Melbourne Water has begun trialing next-generation monitoring technology, which utilises radar, cameras, sensors and laser technologies to measure concrete pipe wall thickness and surrounding environmental conditions.
Melbourne Water Asset Management Services General Manager Gerald FitzGibbon said corrosion caused by hydrogen sulphide attacks has proven to be a challenge for the industry due to its impact on asset operation.
“Melbourne Water currently uses CCTV technology to help us manage the hundreds of kilometres of sewerage mains that service the community across the city. This has served us well for many years in terms of understanding the condition of the surface inside these large diameter pipes by using remotely operated video,” he said.
“However, hydrogen sulphide corrosion impacts the thickness of the pipe wall and the current CCTV technology does not have the capability to measure this thickness in order to help us predict when an asset might fail.
“As a result, we have been looking at innovative new ways to monitor these assets so we can more accurately schedule maintenance work to improve service reliability and safety for our customers.”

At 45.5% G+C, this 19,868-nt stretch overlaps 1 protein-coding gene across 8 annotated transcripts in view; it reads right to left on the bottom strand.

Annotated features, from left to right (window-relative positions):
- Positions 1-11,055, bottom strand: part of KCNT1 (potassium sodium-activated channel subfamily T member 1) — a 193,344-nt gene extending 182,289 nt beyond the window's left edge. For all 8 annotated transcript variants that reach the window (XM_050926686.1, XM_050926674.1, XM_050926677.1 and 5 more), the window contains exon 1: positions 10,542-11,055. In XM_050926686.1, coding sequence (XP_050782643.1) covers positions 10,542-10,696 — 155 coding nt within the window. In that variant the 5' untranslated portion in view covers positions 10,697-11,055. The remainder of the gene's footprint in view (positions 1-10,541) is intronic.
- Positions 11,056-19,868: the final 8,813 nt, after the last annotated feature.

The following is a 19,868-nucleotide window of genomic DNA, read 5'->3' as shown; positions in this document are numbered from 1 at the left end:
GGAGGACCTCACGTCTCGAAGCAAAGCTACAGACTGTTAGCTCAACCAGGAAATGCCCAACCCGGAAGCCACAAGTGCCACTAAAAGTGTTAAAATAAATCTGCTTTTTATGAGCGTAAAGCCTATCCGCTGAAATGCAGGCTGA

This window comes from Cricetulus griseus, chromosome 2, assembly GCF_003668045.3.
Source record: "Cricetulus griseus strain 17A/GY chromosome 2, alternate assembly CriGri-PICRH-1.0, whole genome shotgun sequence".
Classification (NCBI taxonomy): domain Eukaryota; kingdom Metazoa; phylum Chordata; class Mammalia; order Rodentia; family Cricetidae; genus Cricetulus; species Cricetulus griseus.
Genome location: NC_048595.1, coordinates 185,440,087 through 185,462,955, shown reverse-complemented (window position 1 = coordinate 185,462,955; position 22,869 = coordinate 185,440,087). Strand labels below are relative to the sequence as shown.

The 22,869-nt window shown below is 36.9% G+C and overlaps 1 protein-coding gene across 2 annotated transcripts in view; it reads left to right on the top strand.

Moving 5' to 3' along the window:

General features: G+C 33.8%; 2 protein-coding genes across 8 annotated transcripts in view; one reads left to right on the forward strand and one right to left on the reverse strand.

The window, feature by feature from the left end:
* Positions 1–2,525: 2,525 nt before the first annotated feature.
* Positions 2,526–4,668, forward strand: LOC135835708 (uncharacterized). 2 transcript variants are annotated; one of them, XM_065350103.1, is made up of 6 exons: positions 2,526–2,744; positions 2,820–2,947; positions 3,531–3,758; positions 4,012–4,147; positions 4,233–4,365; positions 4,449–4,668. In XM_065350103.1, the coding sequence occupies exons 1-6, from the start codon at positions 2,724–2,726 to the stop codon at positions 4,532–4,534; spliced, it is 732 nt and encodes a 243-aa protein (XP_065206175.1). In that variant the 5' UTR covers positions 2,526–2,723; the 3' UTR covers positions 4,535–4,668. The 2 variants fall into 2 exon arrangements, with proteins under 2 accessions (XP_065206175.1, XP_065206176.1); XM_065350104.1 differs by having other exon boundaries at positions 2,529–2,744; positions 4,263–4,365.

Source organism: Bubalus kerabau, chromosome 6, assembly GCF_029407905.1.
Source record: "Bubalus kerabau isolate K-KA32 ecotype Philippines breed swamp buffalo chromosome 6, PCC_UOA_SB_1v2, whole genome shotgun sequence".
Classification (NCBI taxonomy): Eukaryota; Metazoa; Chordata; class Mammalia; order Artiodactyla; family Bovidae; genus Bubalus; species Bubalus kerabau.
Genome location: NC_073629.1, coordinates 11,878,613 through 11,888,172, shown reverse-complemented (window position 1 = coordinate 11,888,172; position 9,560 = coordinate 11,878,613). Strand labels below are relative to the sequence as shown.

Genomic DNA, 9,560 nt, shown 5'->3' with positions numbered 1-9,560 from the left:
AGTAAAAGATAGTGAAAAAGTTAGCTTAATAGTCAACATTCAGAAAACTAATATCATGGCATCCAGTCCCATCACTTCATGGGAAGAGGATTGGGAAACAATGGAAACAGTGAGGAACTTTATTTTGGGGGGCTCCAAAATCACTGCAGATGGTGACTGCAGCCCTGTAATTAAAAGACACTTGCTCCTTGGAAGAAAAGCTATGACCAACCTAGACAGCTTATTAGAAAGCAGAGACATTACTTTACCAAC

Some of Victoria’s sewer network is set to be inspected by a new monitoring technology with the aim of assessing maintenance requirements to increase asset lifespan.
“The device can relay important information about pipe thickness, the location of steel reinforcements, internal pipe diameter, pH, temperature and humidity back to our asset management staff,” FitzGibbon said.
“This cutting edge technology will help us go from reactively fixing problems once they appear to being able to predict potential failures and schedule maintenance work before they occur.
“This is expected to help us to minimise disruption to the community and provide a better level of service at a reduced cost by fixing potential problems before they impact on customers.”
Furthermore, FitzGibbon said the new technology will enable personnel to better predict asset life for more efficient planning of future expenditure.
“The device will allow our asset engineers to more accurately predict the remaining service life of our assets and design rehabilitation works to extend it,” he said.
“Better information will help us improve our decision making about where and when we undertake works so Melbourne’s sewerage system can continue to provide its crucial service to the community.”
FitzGibbon said it’s hoped the technology will also bolster efforts to create safer and more robust communities.
“We hope this technology will result in increased safety and better outcomes for the community by changing the way we go about monitoring the condition of our assets,” he said.
Melbourne Water is currently seeking expressions of interest for project partners.